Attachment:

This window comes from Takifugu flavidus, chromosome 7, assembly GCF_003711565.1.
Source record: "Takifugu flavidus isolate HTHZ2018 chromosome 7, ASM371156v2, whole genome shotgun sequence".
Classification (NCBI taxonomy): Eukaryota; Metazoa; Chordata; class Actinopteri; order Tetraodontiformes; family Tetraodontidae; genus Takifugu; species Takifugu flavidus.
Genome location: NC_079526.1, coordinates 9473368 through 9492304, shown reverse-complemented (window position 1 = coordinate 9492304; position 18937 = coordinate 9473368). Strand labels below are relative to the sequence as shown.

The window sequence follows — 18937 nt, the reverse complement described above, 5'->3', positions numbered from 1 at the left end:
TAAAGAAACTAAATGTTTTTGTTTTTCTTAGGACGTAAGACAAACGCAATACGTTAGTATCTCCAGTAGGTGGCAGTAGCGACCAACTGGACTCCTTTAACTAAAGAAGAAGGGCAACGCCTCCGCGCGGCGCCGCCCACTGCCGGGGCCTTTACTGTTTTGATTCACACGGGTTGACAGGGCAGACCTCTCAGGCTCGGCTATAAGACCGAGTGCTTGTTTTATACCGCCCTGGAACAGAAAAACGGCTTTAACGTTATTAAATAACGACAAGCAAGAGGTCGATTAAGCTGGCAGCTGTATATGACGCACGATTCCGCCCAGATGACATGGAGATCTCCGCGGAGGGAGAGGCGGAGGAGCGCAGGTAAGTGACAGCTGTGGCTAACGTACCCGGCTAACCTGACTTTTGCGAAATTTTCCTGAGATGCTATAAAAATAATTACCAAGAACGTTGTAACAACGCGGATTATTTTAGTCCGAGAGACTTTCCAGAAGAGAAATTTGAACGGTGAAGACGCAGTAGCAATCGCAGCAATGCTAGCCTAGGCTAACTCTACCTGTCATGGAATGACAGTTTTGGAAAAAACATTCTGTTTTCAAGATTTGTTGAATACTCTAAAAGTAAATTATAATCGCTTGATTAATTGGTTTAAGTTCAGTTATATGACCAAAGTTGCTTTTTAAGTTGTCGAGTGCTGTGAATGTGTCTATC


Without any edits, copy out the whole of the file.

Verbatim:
This window comes from Takifugu flavidus, chromosome 7, assembly GCF_003711565.1.
Source record: "Takifugu flavidus isolate HTHZ2018 chromosome 7, ASM371156v2, whole genome shotgun sequence".
Classification (NCBI taxonomy): Eukaryota; Metazoa; Chordata; class Actinopteri; order Tetraodontiformes; family Tetraodontidae; genus Takifugu; species Takifugu flavidus.
Genome location: NC_079526.1, coordinates 9473368 through 9492304, shown reverse-complemented (window position 1 = coordinate 9492304; position 18937 = coordinate 9473368). Strand labels below are relative to the sequence as shown.

The window sequence follows — 18937 nt, the reverse complement described above, 5'->3', positions numbered from 1 at the left end:
TAAAGAAACTAAATGTTTTTGTTTTTCTTAGGACGTAAGACAAACGCAATACGTTAGTATCTCCAGTAGGTGGCAGTAGCGACCAACTGGACTCCTTTAACTAAAGAAGAAGGGCAACGCCTCCGCGCGGCGCCGCCCACTGCCGGGGCCTTTACTGTTTTGATTCACACGGGTTGACAGGGCAGACCTCTCAGGCTCGGCTATAAGACCGAGTGCTTGTTTTATACCGCCCTGGAACAGAAAAACGGCTTTAACGTTATTAAATAACGACAAGCAAGAGGTCGATTAAGCTGGCAGCTGTATATGACGCACGATTCCGCCCAGATGACATGGAGATCTCCGCGGAGGGAGAGGCGGAGGAGCGCAGGTAAGTGACAGCTGTGGCTAACGTACCCGGCTAACCTGACTTTTGCGAAATTTTCCTGAGATGCTATAAAAATAATTACCAAGAACGTTGTAACAACGCGGATTATTTTAGTCCGAGAGACTTTCCAGAAGAGAAATTTGAACGGTGAAGACGCAGTAGCAATCGCAGCAATGCTAGCCTAGGCTAACTCTACCTGTCATGGAATGACAGTTTTGGAAAAAACATTCTGTTTTCAAGATTTGTTGAATACTCTAAAAGTAAATTATAATCGCTTGATTAATTGGTTTAAGTTCAGTTATATGACCAAAGTTGCTTTTTAAGTTGTCGAGTGCTGTGAATGTGTCTATC